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NH Coast Considered for National Park

Portsmouth NH a National park?

The plan was to revive the crumbling Portsmouth, NH waterfront into a vibrant Maritime Village. The year was 1935. A famous architect and naval historian made a valiant attempt with a clever project – too clever, unfortunately, for Uncle Sam


READ ALSO: Who Started Strawbery Banke?

The idea to turn the Portsmouth waterfront into an outdoor history museum did not start in 1957 with the founding of Strawbery Banke. Few people know that two decades earlier the federal government seriously considered converting the South End into a National Park. A recently rediscovered 1936 WPA blueprint shows detailed plans for a massive restoration project in what was then an ancient and dilapidated neighborhood along Marcy Street. The original plan, designed to create jobs during the Great Depression, called for restoring 175 old Portsmouth houses and moving or demolishing 75 "ugly new buildings".

1936 WPA Map detail of Howells=Decatur plan for Portsmouth, NH / NHHS

The Portsmouth Maritime Village was the brainchild of two Kittery Point summer residents, architect John Mead Howells and naval historian Stephen Decatur. Both men came from famous families. Born in Portsmouth in 1886, Stephen Decatur IV was descended from a Revolutionary War hero whose son Stephen Decatur Jr. defeated the dreaded Barbary Pirates only to be killed by another naval officer in a duel. John Mean Howells was the son of William Dean Howells, an influential editor and writer and close friend of Mark Twain. The two influential men pitched their idea to the mayor of Portsmouth in 1934, but with little reaction. They then presented it to the National Park Service in 1935. Parks pitched it to the Works Progress Administration (WPA) under Franklin Roosevelt, the "New Deal" President.. Federal officials quickly agreed that Portsmouth was among the ten best sites in America for an outdoor history park.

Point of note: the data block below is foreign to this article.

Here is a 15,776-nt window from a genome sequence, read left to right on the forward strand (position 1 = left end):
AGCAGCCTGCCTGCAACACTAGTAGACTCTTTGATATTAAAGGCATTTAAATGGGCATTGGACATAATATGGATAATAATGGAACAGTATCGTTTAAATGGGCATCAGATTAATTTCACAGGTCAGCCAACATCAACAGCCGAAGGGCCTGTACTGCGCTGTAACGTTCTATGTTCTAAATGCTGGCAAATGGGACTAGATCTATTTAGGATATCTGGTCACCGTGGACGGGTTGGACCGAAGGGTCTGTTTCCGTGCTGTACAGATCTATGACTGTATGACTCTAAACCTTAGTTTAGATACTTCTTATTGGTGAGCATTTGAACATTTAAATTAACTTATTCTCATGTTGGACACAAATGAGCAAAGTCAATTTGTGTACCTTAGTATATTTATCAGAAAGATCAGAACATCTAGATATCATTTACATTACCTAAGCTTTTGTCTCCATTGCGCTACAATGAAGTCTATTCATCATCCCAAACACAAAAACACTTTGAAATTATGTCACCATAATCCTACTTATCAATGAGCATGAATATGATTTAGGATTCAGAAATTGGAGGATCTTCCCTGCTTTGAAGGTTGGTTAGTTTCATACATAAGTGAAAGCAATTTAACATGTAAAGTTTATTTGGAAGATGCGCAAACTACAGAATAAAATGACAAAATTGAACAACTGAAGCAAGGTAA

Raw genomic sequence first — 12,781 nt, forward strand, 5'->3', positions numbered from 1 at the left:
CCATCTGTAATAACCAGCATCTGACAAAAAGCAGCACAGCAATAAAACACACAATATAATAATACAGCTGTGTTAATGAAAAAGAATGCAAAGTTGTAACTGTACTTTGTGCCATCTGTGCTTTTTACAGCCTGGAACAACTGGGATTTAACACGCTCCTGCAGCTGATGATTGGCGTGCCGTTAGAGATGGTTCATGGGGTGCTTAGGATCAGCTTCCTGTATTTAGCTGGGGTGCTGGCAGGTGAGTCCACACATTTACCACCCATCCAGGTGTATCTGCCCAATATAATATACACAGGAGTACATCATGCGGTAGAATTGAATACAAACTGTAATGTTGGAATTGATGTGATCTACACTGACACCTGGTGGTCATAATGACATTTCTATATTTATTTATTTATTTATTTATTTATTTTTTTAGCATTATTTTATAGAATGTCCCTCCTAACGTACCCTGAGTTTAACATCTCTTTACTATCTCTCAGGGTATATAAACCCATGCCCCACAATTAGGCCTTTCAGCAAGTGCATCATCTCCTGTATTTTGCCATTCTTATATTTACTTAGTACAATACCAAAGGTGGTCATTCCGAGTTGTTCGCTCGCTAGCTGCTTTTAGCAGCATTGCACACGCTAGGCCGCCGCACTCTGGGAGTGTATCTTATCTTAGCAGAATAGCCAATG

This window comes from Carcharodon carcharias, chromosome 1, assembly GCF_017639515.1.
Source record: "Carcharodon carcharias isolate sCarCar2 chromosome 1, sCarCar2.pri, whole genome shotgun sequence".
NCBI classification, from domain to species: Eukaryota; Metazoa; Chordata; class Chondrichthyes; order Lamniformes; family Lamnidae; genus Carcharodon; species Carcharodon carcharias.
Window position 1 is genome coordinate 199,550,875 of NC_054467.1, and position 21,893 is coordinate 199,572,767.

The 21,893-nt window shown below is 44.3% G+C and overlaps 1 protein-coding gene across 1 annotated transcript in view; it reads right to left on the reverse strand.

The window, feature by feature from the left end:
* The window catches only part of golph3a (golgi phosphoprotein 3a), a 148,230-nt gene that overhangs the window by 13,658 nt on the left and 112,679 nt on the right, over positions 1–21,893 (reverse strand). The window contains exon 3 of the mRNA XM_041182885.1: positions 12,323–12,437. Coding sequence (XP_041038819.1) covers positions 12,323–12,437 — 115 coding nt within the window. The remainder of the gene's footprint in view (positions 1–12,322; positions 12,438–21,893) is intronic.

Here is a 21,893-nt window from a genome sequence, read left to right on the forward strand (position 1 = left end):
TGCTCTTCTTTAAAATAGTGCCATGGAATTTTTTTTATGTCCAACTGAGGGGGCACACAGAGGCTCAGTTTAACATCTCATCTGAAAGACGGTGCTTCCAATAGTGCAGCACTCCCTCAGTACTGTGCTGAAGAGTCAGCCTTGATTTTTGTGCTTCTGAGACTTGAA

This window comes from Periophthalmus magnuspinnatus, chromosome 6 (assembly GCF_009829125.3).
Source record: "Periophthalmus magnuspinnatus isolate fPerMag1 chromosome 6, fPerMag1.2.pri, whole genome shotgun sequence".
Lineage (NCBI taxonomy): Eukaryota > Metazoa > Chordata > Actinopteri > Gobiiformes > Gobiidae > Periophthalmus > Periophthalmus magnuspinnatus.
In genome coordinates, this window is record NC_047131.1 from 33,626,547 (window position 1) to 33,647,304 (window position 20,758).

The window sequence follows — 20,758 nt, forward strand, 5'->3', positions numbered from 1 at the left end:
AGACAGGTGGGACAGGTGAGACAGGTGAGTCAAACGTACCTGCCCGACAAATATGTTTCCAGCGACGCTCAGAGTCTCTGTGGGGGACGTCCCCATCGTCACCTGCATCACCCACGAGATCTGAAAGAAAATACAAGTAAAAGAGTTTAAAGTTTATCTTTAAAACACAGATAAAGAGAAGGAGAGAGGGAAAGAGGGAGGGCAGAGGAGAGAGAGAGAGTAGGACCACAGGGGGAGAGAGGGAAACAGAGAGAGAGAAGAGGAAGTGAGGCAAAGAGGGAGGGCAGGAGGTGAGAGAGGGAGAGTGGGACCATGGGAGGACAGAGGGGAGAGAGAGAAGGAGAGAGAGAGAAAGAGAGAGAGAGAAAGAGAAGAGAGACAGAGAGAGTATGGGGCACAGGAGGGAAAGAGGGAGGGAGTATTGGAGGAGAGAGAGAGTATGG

When Congress passed the Historic Sites Act in 1935, hope for the Howells-Decatur proposal blossomed. The Act summed up the very essence of the Portsmouth Project when it promised "to provide for the preservation of historic American sites, buildings, objects, and antiquities of national significance . . . for the inspiration and benefit of the American people."

No other city in the nation, Decatur and Howells told the National Parks Department, could offer an intact waterfront neighborhood with buildings dating to 1695. First settled in 1631, Portsmouth’s Puddle Dock area could claim to be one of the oldest neighborhoods in America. But its peak as a major world shipping port ended in the early 1800s and the area had been in decline ever since. Howells and Decatur proposed to restore the entire waterfront area to the way it looked in 1800 when Portsmouth was in its heyday. Rather than tear down or modernize the decayed wharves and warehouses that still stood along the water, Decatur and Howells wanted to repair them. They also proposed to dredge out the Puddle Dock tidal inlet. (It was filled in early in the 20th century and is now a flat open area inside Strawbery Banke Museum.) When restored, the "Cove" would look as it had when the first Piscataqua settlers arrived from Europe. Local boat builders would then be hired, at government expense, to build four wooden boats, including a "barcantine" and a flat-bottomed gundalow, that would be docked in the restored cove.


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Saturday, January 20, 2018 
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